Qld’s Coroners Act could solve infamous cold cases

By Naomi Neilson|21 May 2020

Some of Australia’s most infamous cold cases could begin to unravel with powers granted to coroners that would allow them to compel new evidence from old witnesses.

Queensland coroners currently only have the power to order witnesses to give evidence that could incriminate them in deaths reported after 2003, but new legislation may see the coroners question witnesses on “self-incriminating evidence” for older unsolved cases.

Acting Attorney-General and Minister for Justice Stirling Hinchliffe said the aim of the new legislation was to unlock longstanding unresolved cases, including the firebombing of the Whisky Au Go Go nightclub in Fortitude Valley where 15 people were murdered.

“For deaths prior to 2003, witnesses could refuse to give self-incriminating evidence which made it harder for coroners to find out what actually happened. This led to the creation of a ‘hardcore’ of remaining cases that have not received the benefit of the modern coronial regime and remain unresolved to this day,” Mr Hinchcliffe said.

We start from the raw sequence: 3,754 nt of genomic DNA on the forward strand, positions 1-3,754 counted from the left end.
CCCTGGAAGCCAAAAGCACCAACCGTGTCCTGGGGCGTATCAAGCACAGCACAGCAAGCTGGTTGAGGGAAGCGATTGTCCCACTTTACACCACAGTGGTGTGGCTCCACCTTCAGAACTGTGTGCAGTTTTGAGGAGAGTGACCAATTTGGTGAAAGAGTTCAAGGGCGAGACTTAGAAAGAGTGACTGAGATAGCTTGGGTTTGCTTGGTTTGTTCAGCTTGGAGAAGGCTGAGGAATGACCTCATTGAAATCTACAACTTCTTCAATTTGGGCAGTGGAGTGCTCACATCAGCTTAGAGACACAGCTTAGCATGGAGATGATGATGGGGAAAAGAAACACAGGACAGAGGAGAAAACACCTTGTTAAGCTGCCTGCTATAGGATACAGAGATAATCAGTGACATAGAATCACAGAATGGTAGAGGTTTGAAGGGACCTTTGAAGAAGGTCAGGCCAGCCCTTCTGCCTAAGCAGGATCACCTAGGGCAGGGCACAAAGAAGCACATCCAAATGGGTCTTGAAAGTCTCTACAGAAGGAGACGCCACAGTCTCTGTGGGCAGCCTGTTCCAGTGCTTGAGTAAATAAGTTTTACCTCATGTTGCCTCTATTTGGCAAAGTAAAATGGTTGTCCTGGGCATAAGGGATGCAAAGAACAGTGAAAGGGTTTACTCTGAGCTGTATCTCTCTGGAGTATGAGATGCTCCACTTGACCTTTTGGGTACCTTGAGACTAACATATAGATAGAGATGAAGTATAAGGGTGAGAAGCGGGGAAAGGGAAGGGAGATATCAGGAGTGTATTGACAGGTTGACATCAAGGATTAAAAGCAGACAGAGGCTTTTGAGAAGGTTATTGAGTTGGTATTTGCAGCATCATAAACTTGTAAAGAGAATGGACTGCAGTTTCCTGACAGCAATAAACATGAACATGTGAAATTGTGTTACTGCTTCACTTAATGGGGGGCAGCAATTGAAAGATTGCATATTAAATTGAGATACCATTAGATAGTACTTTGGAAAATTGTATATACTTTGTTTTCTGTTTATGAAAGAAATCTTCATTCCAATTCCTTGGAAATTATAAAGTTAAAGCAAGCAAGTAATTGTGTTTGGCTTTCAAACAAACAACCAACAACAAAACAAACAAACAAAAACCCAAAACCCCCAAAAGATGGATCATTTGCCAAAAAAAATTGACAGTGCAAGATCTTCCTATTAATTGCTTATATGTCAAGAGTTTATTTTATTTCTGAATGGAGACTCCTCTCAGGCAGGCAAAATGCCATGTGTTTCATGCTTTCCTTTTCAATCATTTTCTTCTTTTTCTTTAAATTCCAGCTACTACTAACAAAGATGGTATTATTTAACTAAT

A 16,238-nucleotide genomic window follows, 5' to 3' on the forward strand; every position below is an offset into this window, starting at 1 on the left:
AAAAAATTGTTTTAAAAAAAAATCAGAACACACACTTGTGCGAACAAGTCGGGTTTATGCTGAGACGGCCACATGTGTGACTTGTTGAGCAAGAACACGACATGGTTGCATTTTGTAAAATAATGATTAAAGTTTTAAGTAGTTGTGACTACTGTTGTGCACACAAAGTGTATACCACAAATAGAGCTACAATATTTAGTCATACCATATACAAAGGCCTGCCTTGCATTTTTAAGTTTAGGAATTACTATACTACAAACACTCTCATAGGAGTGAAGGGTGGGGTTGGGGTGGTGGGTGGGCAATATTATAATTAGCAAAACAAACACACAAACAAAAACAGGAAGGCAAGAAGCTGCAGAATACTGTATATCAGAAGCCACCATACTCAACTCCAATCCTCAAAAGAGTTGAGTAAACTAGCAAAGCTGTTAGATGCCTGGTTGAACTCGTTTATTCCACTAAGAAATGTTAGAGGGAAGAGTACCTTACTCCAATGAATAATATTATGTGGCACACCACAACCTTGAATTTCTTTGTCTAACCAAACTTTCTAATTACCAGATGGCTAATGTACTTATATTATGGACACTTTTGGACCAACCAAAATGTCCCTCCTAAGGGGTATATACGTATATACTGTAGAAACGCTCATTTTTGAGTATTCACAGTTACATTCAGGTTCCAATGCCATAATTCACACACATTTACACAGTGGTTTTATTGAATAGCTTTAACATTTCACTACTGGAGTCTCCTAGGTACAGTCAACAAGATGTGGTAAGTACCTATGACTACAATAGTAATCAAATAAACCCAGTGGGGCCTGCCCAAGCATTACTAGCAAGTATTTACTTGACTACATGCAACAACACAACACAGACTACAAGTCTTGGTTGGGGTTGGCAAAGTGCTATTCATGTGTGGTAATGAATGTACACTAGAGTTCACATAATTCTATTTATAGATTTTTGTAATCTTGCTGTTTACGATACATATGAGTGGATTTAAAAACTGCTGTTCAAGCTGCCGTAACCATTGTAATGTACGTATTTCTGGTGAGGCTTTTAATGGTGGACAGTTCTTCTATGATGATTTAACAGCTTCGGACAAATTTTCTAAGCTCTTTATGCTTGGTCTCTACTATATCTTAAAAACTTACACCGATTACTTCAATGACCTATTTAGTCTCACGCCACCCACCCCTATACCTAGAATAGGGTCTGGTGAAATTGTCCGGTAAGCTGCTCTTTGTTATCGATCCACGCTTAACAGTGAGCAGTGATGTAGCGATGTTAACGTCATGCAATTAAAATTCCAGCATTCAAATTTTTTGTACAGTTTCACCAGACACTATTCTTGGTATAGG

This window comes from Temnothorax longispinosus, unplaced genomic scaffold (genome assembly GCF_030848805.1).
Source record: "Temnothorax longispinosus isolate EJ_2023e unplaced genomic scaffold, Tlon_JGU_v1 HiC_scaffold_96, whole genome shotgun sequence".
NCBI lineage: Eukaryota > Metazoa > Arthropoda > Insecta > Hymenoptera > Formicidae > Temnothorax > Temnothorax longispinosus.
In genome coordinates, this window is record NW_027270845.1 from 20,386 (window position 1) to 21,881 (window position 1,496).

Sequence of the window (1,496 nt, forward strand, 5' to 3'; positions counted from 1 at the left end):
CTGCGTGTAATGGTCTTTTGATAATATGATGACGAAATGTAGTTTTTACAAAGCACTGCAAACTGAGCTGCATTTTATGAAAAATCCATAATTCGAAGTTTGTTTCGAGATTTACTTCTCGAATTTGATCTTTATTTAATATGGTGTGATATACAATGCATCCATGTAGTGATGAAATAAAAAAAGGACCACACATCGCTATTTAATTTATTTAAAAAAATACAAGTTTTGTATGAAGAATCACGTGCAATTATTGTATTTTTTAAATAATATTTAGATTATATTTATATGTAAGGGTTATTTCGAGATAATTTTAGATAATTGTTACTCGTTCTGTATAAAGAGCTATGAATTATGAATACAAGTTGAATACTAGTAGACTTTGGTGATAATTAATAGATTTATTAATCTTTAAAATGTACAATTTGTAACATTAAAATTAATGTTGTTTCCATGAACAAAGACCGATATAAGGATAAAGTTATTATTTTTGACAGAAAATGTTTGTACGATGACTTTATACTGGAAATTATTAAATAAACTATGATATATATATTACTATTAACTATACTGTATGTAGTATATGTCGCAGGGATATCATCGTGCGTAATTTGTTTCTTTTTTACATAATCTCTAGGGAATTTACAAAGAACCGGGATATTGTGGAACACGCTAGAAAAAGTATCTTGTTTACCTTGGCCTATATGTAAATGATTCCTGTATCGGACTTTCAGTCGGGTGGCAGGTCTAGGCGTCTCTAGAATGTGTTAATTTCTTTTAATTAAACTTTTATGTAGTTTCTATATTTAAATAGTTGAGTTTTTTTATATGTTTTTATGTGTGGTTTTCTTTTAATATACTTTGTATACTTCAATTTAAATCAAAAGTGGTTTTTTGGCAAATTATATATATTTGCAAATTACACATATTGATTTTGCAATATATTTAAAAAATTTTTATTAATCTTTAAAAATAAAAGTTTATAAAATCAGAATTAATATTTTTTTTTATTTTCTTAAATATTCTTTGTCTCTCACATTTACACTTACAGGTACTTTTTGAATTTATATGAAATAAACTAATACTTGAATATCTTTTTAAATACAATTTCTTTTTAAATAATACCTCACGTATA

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“By allowing coroners to compel witnesses to give self-incriminating evidence for deaths occurring prior to 2003, we hope to see some of these cases resolved.”

Mr Hinchcliffe said appropriate safeguards were in place to ensure that coroners may only require a person to give evidence that may incriminate them if it is in the public interest.

“Further evidence given is not admissible against a person in any criminal proceeding, in the exception of perjury. These are important and necessary changes to Queensland’s coronial system and we’re confident they will serve the interests of justice.”

Qld’s Coroners Act could solve infamous cold cases
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